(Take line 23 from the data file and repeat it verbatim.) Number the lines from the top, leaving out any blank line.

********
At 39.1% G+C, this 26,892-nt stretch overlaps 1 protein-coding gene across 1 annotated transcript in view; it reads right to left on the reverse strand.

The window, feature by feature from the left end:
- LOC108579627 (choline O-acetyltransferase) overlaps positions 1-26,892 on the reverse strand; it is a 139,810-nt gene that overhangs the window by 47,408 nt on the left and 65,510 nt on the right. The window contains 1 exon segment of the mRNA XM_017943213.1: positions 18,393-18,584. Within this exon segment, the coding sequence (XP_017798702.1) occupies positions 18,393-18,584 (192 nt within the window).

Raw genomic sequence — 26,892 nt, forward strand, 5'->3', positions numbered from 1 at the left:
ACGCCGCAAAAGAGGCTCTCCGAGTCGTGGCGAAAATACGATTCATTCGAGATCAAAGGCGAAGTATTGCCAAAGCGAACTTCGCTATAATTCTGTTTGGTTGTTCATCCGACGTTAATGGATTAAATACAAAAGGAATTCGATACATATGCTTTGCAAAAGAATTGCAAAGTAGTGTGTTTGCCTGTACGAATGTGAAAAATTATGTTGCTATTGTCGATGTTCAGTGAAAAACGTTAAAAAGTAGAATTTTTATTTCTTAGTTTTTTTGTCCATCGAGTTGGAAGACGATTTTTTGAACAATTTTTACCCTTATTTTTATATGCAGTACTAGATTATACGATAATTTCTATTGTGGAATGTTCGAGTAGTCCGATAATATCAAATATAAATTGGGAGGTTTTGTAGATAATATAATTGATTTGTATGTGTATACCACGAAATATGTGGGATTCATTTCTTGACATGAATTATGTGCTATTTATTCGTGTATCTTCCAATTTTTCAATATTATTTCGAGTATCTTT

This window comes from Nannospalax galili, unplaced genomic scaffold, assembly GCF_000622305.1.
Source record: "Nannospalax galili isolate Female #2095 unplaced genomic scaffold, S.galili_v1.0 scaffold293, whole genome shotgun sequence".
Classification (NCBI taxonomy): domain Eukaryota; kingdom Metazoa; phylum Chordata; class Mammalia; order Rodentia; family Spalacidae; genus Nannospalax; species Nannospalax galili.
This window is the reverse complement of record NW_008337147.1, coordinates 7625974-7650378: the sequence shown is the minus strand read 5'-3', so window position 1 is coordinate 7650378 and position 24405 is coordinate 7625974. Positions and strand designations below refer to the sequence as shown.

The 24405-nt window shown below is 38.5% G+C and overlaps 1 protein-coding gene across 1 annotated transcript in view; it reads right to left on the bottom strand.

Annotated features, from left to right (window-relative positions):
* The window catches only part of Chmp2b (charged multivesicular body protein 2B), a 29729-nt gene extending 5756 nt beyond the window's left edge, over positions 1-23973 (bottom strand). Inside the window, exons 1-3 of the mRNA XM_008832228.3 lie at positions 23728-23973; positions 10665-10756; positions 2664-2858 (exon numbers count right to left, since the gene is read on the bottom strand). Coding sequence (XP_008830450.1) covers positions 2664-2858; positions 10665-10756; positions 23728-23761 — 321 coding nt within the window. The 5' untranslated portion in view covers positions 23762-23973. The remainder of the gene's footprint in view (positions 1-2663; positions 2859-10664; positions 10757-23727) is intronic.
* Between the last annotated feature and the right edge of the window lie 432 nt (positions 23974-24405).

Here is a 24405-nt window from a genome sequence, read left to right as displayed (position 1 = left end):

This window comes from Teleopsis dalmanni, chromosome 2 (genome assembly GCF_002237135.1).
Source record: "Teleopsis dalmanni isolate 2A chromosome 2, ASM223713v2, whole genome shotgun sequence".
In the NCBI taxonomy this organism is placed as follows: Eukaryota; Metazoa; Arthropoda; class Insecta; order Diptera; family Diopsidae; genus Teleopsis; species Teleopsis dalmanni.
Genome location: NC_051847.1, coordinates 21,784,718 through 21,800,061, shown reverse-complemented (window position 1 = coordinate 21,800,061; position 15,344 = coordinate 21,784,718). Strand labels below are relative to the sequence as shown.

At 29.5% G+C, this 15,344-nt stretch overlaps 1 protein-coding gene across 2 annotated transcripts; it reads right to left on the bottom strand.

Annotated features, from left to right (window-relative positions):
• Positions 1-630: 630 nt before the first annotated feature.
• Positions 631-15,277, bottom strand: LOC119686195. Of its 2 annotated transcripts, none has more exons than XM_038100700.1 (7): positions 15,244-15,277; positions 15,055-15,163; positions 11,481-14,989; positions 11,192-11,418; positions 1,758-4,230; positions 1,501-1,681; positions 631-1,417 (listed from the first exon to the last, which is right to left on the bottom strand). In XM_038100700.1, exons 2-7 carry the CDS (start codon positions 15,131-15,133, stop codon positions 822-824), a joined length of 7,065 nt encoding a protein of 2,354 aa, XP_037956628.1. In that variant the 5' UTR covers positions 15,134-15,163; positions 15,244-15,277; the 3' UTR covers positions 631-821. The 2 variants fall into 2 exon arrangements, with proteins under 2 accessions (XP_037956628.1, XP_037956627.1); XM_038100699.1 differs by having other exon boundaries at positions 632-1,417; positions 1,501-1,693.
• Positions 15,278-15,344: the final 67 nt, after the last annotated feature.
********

• Positions 15,278-15,344: the final 67 nt, after the last annotated feature.